Air Tahiti Nui’s 787 Dreamliners Return To New Zealand

Air Tahiti Nui is resuming flights to New Zealand. But there is a catch – these flights will only carry cargo. However, there’s room for passengers on the flights, and Air Tahiti Nui is hopeful this will happen reasonably soon. For the time being, weekly cargo flights using Boeing 787-9 Dreamliners will begin on June 10.

air-tahiti-nui-new-zealand
Air Tahiti Nui will offer a weekly cargo service to New Zealand from June 10. Photo: Air Tahiti Nui

“The announcement is a lifeline to the airline’s New Zealand operations as well as New Zealand trade,” says Air Tahiti Nui’s General Manager Pacific Daniel Eggenberger. “The much-publicized disruption to the domestic supply chain can in part be attributed to the depletion of air cargo services connecting key markets, and we are very pleased to now be in a position to assist this.”

Weekly flights see Air Tahiti Nui planes back at Auckland Airport

Across the southern hemisphere winter season, Air Tahiti Nui’s cargo flights to Auckland will depart Papeete on Wednesday morning for the five-hour plus flight.  That flight will cross the International Date Line, meaning the Dreamliner will touch down in Auckland on Thursday morning.

Two hours later, the Air Tahiti Nui service will depart Auckland Airport at lunchtime and head back to Papeete. Owing to the magic of the dateline, the plane will land in Papeete on Wednesday evening – 18 odd hours before the plane departed Auckland.

Until the travel downturn, Air Tahiti Nui had flown to New Zealand for two decades. New Zealand’s biggest airport, Auckland, served as a handy hub for flights into Polynesia and French Polynesia.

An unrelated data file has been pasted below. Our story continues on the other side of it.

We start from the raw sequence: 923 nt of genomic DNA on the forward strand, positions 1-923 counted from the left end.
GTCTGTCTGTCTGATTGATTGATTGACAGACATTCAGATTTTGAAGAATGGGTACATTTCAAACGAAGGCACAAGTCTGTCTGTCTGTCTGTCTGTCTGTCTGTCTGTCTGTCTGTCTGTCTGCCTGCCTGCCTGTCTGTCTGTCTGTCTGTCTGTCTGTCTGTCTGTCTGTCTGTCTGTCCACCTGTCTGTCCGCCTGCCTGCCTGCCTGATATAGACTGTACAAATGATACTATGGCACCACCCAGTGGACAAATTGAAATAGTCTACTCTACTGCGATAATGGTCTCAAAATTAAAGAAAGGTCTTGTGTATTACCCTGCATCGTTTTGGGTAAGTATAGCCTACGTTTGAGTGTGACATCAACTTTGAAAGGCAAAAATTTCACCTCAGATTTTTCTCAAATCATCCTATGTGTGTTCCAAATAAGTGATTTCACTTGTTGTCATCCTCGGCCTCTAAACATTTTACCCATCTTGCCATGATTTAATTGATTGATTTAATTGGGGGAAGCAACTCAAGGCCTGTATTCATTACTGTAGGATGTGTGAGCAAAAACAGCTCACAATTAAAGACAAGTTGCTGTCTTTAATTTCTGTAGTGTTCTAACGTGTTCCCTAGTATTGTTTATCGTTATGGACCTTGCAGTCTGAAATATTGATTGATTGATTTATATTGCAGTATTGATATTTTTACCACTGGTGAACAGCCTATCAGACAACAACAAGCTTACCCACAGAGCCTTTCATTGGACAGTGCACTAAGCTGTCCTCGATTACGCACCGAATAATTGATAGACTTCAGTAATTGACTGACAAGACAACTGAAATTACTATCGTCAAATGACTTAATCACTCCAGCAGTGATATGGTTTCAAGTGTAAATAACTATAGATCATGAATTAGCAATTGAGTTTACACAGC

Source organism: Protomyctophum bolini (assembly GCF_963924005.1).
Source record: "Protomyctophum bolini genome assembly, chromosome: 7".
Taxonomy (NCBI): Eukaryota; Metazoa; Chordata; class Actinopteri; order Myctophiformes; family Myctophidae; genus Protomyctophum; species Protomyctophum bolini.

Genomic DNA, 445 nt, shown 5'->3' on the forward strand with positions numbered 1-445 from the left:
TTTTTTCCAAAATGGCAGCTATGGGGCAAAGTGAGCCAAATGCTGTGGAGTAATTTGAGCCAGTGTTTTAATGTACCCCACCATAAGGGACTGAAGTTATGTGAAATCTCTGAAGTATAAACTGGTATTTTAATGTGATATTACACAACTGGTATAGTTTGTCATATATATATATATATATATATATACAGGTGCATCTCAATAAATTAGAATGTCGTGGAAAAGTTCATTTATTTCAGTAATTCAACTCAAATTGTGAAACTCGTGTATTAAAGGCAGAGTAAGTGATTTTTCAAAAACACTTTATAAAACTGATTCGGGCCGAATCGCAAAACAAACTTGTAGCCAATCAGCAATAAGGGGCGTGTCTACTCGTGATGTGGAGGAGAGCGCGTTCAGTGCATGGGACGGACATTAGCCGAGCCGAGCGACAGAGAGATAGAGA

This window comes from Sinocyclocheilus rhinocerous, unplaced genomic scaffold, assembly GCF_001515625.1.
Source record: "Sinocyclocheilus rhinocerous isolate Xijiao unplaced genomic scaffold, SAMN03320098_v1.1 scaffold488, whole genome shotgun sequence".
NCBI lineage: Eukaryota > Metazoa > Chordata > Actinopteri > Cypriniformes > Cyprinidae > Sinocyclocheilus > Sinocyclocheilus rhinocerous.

Since 2018, Air Tahiti Nui had flown its swish Dreamliners between its Papeete base and Auckland three times a week. But since March 2020, the airline has operated a total of four flights to New Zealand.

air-tahiti-nui-new-zealand
An Air Tahiti Nui Boeing 787-9 Dreamliner in Papeete. Photo: Air Tahiti Nui

Stay informed: Sign up for our daily and weekly aviation news digests.

New Zealand freight scheme underwrites Air Tahiti Nui flights

French Polynesia remains off-limits to New Zealanders. Exemptions may apply for repatriation, family, or medical evacuation reasons. But with French Polynesia opening up to tourists from the United States and Air Tahiti Nui stepping up its services into Los Angeles, the welcome mat may soon be laid out for New Zealanders as well.

Supporting Air Tahiti Nui’s return to New Zealand is that country’s International Air Freight Capacity (IAFC) scheme. The IAFC was set up at the start of the travel downturn to maintain freight links in and out of New Zealand. Most airline cargo is carried in the cargo holds of passenger flights. But with borders closing and passenger demand in free-fall, airlines slashed services into New Zealand.

The IAFC subsidies airlines to maintain essential cargo services into New Zealand. The scheme has the dual role of getting imports into New Zealand and getting exports out. Air Tahiti Nui recently won a New Zealand Government contract to provide these new cargo flights with subsidies still on offer.

air-tahiti-nui-new-zealand
Air Tahiti Nui is keen to resume flying passengers to and from New Zealand. Photo: Air Tahiti Nui

Chickens and other livestock get a nice ride

With Air Tahiti Nui flying to Los Angeles and about to resume services to Europe, the airline wants to use Papeete as a transit point for onward cargo. Air Tahiti Nui’s Dreamliners can carry more than 24 tonnes of cargo. Daniel Eggenberger says 60% of that is onward cargo.

New Zealand’s export market into Europe and the United States is worth billions of dollars annually. Air Tahiti Nui says they will be flying mostly meat, meat products, dairy, fruit, flowers, and air-freighted livestock, especially poultry. The airline’s Dreamliners will make a better than average traveling coop for your run-of-the-mill chicken.

Mr Eggenberger says the opening of air freight services marks a significant development in the resumption of operations from New Zealand. He hopes his planes out of New Zealand will be carrying people as well as assorted livestock soon.

0 Shares: